The Australia Mines and Metals Association (AMMA) have called for a legislation to ban strikes that ‘offend public interest or are designed to pressure employers to cave in to union demands.
The AMMA reportedly called for the law amongst a number of other proposals it has submitted for the Federal review of the industrial relations laws in January next year, according to The West Australian.
AMMA spokesperson Minna Knight said legislation is needed to ban some strikes as existing laws are too lenient.
Following a survey of more than 700 union applications for industrial action, it was found that Fair Work Australia granted the right to carry out strikes in all but six cases.
In its paper released yesterday for the Federal review, the AMMA said when unions "resort to coercion via protected industrial action at first instance is at odds with the obligation to bargain in good faith".
"Fair Work Australia should have a ‘public interest’ mechanism, whereby it refuses to approve protected industrial action where union claims are deemed extravagant and/or against the public interest.
"To date, the tribunal has never held that a union has not genuinely tried to reach an agreement with the employer, no matter what types of outrageous claims have been on the table."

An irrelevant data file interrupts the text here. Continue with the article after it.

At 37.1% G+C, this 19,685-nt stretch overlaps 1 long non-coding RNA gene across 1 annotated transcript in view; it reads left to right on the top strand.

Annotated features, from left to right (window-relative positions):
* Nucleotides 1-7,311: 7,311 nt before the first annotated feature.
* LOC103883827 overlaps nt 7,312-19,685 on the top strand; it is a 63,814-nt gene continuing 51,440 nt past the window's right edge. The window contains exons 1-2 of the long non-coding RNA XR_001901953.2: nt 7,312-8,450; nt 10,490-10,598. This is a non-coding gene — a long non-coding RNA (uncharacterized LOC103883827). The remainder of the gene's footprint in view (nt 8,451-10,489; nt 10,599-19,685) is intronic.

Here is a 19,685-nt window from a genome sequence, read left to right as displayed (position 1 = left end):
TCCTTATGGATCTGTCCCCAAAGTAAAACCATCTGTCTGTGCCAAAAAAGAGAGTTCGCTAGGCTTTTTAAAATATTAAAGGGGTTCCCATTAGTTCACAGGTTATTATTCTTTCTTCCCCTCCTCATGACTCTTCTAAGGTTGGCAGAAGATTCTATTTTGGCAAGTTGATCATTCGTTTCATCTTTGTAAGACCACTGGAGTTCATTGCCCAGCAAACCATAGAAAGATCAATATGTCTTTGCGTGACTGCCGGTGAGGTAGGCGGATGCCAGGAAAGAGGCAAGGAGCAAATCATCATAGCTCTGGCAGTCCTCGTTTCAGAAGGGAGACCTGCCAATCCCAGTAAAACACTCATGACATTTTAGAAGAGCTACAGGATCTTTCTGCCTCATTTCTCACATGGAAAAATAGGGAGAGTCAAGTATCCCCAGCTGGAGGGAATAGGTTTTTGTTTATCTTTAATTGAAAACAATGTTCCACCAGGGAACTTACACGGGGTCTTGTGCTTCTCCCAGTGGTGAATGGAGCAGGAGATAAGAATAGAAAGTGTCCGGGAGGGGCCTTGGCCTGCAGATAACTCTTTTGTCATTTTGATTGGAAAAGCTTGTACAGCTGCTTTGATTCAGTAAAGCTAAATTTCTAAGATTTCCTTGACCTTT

There have been a number of strikes throughout the mining industry in 2011.
One of the longest running series of industrial actions, at BMA coal mines in Queensland, has been ongoing for more than six months.
Recent strikes on Christmas Island have also been condemned by mining company Phosphate Resources, after miners demand a 20% increase in annual salaries, a figure which the company says it would be unable to provide.
Kevin Edwards, chief operating officer for Phosphate Resourcse, said "we’ve produced our books to the employees and to Fair Work Australia, quite clearly it would be beyond the capacity of the operation to provide that sort of return".
The mining company offered a pay increase of 7.5%, adding that if it rose any higher it may make the operation unviable.
In July this year, unions also won a legal battle against Rio Tinto.
The union were awarded the right to bargain about future pay and conditions on behalf of workers at Rio Tinto’s Pilbara operations after the Federal Court ruled an existing non-union collective agreement made in 2008 was invalid.
Some industry insiders are concerned the decision will return the mining sector to the industrial havoc it experienced in the 1970’s and 80’s.
Unions also warned that if companies refused to negotiate they would face heavy industrial action.
The AMMA called for individual agreements, rather than collective agreements, stating that the Labor Government’s contracts are ineffective.